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There's no place like home for the holidays, particularly when you see what is happening to air fares. The traditional high season surge is reflected in air ticket pricings available via Internet pages.
Continental will charge $573 for a San José-Los Angeles-San José roundtrip leaving Costa Rica Oct. 30 and returning Nov. 10. The flight is routed through Houston.
But the same trip taken two months later is nearly double the cost. A flight leaving San José Dec. 30 for Los Angeles and a return flight Jan. 10 costs $1,033.90.
A series of flights were checked Tuesday on Web pages maintained by major airline companies, and both Continental and United seem to be planning business as usual in the face of a major downturn in tourism.
Costa Rican officials put the downturn at about 17 percent in public statements this week. But those involved in the industry here said they believed the downturn to be much worse.
Fear of traveling triggered by the Sept. 11 terrorist attacks in the United States seem to be the culprit, although the U.S. economy began to weaken well before then.
American Airlines was the only company checked that seemed to have the Yuletide spirit, and that may have been a clerical error. A Los Angeles roundtrip flight via Dallas-Fort Worth cost only $628.30 if begun Dec. 30 to return Jan. 10. That's lower than the month previous and much lower than the following month where prices are more in line with other carriers.
The aviation Web pages provided some curious information. Delta, for example, said that its Web page does not provide quotes for flights into and out of Costa Rica. The company runs a popular San José-Atlanta non-stop route. However, company officials here said that Costa Rican pricing was available on the Web.
Martinair said on its Web page that it did not have flights to and from Costa Rica. It actually maintains a lower cost San José-Miami route.
The Mexicana Web page did not operate correctly with either Netscape of Microsoft Explorer. Quotes could not be obtained.
Mexicana is an important airline for Costa Rica because it crosslists some flights with United. In addition, reports have surfaced in Costa Rica of U.S. tourists driving several hours south to begin their air flights in Mexican border cities in order to avoid Los Angeles International. Those who do so fear terrorism. Travelers returning that way would have to put up with long delays at the U.S.-Mexico border due to tightened security.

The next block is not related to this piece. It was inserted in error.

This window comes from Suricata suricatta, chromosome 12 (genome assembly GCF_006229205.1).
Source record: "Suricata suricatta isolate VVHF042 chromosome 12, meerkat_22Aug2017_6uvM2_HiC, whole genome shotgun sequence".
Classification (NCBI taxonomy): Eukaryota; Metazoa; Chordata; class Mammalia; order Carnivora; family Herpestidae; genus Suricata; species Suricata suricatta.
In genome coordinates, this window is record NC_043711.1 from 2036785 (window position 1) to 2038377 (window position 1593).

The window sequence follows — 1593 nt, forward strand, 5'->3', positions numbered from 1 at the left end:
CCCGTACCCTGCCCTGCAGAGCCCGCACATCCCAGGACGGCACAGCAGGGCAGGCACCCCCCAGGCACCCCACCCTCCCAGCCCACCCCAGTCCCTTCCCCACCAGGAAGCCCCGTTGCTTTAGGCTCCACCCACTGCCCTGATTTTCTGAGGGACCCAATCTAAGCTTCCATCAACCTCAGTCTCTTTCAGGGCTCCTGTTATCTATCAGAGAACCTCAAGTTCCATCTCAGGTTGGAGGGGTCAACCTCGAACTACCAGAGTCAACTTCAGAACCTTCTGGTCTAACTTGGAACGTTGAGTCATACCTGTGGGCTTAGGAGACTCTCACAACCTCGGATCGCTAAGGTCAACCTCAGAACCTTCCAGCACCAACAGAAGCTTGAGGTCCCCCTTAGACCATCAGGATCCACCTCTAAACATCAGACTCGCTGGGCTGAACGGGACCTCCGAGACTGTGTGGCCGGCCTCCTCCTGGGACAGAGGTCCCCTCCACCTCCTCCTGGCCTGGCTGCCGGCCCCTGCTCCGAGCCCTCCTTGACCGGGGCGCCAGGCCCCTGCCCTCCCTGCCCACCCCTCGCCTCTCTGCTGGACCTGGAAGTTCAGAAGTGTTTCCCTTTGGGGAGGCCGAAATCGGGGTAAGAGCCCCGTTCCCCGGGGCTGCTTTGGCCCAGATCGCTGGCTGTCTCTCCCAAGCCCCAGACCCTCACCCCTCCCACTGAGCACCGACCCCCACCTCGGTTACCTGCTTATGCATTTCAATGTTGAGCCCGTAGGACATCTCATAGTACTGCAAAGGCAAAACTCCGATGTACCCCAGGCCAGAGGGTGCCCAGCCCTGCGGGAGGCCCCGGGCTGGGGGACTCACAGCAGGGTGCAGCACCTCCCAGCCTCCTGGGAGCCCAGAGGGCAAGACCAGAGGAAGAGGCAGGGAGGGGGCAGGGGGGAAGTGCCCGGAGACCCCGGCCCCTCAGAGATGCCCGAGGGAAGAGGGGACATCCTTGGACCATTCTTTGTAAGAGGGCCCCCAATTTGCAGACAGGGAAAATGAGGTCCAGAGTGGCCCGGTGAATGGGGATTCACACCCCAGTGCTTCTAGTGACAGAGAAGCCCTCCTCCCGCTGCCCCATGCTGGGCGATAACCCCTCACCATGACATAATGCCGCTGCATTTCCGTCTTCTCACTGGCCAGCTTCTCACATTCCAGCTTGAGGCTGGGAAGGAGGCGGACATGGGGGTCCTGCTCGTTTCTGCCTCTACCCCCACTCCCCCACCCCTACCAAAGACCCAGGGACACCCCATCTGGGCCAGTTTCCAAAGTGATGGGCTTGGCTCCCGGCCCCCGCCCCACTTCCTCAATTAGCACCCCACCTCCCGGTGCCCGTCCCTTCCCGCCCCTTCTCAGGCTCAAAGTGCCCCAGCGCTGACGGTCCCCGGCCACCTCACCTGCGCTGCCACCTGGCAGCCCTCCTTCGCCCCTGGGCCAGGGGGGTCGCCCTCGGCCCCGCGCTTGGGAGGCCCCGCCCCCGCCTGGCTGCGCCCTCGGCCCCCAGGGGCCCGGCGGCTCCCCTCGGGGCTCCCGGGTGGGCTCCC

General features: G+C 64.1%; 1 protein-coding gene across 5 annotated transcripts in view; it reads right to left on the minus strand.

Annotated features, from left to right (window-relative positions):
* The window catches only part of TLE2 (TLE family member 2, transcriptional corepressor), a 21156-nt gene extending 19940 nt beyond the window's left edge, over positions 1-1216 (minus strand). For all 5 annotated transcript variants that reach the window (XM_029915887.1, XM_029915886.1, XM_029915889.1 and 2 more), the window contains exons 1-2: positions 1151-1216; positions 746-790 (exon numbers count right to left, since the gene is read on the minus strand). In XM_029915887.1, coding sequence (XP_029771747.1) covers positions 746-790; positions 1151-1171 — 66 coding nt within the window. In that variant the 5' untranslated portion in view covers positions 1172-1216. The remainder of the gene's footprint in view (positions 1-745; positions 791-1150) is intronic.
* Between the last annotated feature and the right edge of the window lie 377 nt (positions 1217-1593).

Other travelers said they could save significant amounts of money by
traveling from San José to Tijuana and then taking a taxi across
the U.S.-Mexico border.
on the 10th of the following month
San José to Minneapolis and return
On the subject of terrorism, one hotel owner said he heard of Canadian
tourists taking a Japan Airlines
The U.S.-based airlines are to be the beneficiaries of a $1.5 billion
bailout plan now before the U.S. Congress and backed by President George
Bush. The current ticket prices probably predate any bailout proposals
and the Sept. 11 attacks. And, like all air ticket pricing, they
are highly changeable.
A word about web pages
American Airlines (www.aa.com) maintains a slick Web page that allows a visitor to price trips quickly and easily. Continental (www.continental.com) also maintains an adequate Web page where visitors can play with dates and times to obtain the lowest-priced fare.
United Airlines (www.ual.com) is another story. The Web pages are very slow to load, perhaps because programmers packed too much material on each page. A visitor must first select the flight and then search again for a price on this Web page. What is a two-step process elsewhere is a three-step process with United. The page crashed five times while an A.M. Costa Rica staffer was obtaining information for this news story. Several times it appeared the main server was down. Some delays ran as long a five minutes while a page loaded.